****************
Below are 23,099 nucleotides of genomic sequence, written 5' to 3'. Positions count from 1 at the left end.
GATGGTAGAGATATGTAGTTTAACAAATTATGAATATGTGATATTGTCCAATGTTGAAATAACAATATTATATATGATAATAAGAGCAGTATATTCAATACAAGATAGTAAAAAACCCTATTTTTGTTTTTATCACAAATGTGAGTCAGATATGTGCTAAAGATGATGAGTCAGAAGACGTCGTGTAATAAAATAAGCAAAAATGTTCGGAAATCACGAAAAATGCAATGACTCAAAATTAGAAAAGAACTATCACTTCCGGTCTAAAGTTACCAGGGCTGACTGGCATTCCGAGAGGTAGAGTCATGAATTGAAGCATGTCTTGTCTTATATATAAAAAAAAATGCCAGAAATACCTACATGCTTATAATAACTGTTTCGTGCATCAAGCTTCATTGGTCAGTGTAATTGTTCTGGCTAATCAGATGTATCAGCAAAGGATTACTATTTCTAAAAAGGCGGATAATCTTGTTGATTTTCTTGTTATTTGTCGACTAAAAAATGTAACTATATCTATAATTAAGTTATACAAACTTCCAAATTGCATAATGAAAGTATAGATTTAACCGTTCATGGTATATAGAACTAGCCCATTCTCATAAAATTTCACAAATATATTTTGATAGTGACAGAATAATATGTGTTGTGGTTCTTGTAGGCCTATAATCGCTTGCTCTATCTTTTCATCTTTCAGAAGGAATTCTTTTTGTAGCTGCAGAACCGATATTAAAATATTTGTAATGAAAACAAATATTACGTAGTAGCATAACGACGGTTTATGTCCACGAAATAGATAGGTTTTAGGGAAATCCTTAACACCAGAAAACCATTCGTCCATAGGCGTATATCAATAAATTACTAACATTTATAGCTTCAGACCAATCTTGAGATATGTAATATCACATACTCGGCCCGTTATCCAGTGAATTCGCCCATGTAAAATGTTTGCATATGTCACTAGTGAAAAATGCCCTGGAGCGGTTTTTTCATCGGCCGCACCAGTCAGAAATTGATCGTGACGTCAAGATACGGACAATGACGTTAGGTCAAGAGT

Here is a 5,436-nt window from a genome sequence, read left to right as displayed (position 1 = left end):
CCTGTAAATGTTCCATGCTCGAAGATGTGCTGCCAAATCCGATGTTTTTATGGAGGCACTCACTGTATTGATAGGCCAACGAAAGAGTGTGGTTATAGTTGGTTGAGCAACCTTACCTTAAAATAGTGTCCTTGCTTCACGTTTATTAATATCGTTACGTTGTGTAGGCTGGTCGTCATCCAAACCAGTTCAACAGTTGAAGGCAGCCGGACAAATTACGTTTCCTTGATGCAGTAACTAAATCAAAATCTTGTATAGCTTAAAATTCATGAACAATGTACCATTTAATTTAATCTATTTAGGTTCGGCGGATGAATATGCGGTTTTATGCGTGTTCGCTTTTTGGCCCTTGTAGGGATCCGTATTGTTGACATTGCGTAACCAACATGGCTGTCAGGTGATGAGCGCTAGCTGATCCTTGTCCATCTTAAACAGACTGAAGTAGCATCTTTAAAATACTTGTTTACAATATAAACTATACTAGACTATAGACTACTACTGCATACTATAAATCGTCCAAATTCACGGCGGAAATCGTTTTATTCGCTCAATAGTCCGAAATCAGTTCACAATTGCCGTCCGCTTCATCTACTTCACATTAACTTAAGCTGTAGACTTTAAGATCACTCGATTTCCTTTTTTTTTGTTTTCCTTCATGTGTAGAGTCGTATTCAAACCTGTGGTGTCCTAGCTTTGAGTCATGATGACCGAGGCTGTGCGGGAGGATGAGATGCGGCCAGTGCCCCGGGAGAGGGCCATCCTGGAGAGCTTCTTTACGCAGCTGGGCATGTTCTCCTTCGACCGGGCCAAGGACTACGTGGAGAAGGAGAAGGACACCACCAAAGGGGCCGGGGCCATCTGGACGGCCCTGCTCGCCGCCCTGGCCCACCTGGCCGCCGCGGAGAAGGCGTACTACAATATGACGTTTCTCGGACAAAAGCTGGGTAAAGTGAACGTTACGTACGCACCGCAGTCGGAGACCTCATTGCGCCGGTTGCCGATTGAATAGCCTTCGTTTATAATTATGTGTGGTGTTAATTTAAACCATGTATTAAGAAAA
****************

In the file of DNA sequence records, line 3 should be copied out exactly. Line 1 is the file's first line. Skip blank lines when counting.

Here is a 5,436-nt window from a genome sequence, read left to right as displayed (position 1 = left end):